Saturday, March 22, 2014

Professional Learning Networks: #LeydenPLN

http://goo.gl/tivrT3
"A connected 21st Century educator is an educator who is digitally literate, or at least open to learning the technology needed to basically connect and collaborate with others. It requires at the very least the same openness to learning as we ask of our students. It is a life long learning mindset. Connected educators find a value in, or even a moral imperative to share ideas and sources with others. They also trust enough to openly ask for help of other connected educators."  -Tom Whitby, "The Connected Educator Culture."



This quote from Tom Whitby generally encapsulates why I'm on Twitter and Google Plus, why I follow blogs, and why I call myself a connected educator. For me, it's a "moral imperative" to share resources and ask for help when I need it. It's a crucial part of my Professional Learning Network (or Personal Learning Network, or Personalized Learning Network, or whatever you want the "P" in "PLN" to stand for). My PLN also includes the personal relationships I've built with my colleagues at Leyden and in other districts.

A couple years ago when we first started using Twitter and hashtags at Leyden, we invented #lhs212 to tag tweets that might be of interest to Leyden staff. We didn't know exactly what that would be: personal, professional, or whatever. My main use of Twitter has been to forward articles and thoughts of a professional nature- resources that one might be able to use immediately in the classroom, things that could spark a "left turn" in how someone thinks about their practice, or to highlight national or statewide educational issues. What we were trying to do with #lhs212 was start a Professional Learning Network for Leyden staff, although anyone is welcome to join in.

#LeydenPLN
While I still like the #lhs212 hashtag and I plan to share resources of more general interest to Leyden teachers and staff, I'd like to start a hashtag specifically for the Leyden Professional Learning Network: #LeydenPLN.In contrast, the #LeydenPride hashtag has been incredibly successful, but it's geared toward highlighting positive aspects of Leyden shared by adults and students, and amplifying student voice.

#LeydenPLN is intended more for professional resources and conversations. Not that students aren't invited, but they might not be as interested in this hashtag as they might be in #LeydenPride. I'd like to start to use this hashtag to highlight professional resources for Leyden staff members, and I hope you'll start using it too. The more we use it, the stronger that network is going to get.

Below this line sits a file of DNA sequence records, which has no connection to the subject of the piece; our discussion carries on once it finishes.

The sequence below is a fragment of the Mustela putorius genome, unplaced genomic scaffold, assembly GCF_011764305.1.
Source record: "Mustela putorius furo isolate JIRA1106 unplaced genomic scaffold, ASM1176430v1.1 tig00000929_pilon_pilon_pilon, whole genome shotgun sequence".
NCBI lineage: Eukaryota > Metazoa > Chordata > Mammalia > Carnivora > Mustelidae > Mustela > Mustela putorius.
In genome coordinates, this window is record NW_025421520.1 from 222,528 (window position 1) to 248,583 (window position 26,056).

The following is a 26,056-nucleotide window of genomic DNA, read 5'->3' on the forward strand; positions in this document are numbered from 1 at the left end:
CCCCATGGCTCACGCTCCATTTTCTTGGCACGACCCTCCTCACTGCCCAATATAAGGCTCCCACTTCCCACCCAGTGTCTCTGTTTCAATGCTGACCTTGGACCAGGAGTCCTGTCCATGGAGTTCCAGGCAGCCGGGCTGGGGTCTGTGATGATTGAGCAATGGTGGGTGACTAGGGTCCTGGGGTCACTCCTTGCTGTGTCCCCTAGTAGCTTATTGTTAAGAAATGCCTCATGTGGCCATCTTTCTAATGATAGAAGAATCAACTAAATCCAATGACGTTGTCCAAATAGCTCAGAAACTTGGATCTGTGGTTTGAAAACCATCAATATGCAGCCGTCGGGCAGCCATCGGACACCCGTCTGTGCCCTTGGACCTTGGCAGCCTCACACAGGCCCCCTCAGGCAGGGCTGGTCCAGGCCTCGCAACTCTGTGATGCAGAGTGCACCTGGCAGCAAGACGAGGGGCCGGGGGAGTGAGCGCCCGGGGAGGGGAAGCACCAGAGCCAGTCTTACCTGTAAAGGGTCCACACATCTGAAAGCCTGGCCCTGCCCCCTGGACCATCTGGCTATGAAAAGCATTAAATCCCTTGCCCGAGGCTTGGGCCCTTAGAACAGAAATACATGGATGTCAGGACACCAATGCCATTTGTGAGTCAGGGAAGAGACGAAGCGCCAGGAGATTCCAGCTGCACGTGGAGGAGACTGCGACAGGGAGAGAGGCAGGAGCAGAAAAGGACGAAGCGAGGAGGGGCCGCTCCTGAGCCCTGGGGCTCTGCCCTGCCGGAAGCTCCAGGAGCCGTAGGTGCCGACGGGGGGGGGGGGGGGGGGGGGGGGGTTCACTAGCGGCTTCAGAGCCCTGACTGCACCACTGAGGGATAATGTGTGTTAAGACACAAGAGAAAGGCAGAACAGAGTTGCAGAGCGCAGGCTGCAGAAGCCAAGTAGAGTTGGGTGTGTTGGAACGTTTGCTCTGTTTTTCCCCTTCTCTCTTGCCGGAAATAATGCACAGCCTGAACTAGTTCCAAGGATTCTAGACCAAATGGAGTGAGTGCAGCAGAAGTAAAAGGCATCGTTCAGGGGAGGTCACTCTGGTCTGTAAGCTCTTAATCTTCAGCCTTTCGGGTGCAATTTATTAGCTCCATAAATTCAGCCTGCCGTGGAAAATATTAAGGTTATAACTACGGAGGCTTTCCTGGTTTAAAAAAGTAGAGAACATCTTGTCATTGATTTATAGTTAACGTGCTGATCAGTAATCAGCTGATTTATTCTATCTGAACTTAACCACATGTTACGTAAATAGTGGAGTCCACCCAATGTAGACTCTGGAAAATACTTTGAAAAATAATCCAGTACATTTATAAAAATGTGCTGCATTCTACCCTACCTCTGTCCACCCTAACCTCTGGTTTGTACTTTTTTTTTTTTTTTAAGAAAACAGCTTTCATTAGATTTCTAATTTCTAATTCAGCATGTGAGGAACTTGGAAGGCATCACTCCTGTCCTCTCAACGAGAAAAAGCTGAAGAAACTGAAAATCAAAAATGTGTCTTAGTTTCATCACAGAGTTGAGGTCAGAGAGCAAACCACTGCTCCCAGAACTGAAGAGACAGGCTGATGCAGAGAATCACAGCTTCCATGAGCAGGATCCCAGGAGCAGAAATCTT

Not on Twitter, but looking to get your electronic PLN started? 
If you're NOT on Twitter (yet), here are a couple ideas to dip your toes in the water.

1. Subscribe to a Paper.Li paper. Paper.Li is a tool that I've been using to curate some of the resources that come through on my Twitter feed daily. You can subscribe with your email, an you'll get a notification in your inbox. No need to have a Twitter account, you just click on the link and has a clean, newsletter-sh feel to it. You can also create your own papers, based on searches that you specify.




Here are two that you can subscribe to:

  • The Best of the #LeydenPLN Community. This page pulls tweets from the hashtags #LeydenPLN, #lhs212, and from a list of identified Leyden Twitterers. 
  • The Leyden ASCI Daily. This pulls stories from the people and organizations that I follow. Generally education related, but some politics gets mixed in there. 


2. Another Idea: Join Google Plus
Google Plus is a great resource for educators. It's a little more visual and Facebook-like (sorta) than Twitter. PLUS, it has hangouts AKA Skype on Steroids. Here are some ready made ways to get started finding your PLN:

  • My edu circle: Click here for an easy link to add a bunch of people to your circles in one step.  If you haven't joined G+ yet, it will prompt you. This circle has some Leyden folks, some local educators, and some nationally known names. 
  • Some interesting Circles for educators to follow. Again, you click on the link and you can add lots of people to your circles. 
  • Communities! In addition to following individuals, Google Plus Communities are spaces that bring together people with specific common interests. You don't have to follow everyone in the community, so it brings in people that you might never have come in contact with. For some starters, click on a link and go to these communities:
  • A "Leyden PLN Community" is coming soon. 

So, if you have somehow made it to the end of this blog post, I encourage you to get connected. There are plenty of easy ways to get started, and once you get going you'll never stop.

-Mikkel Storaasli

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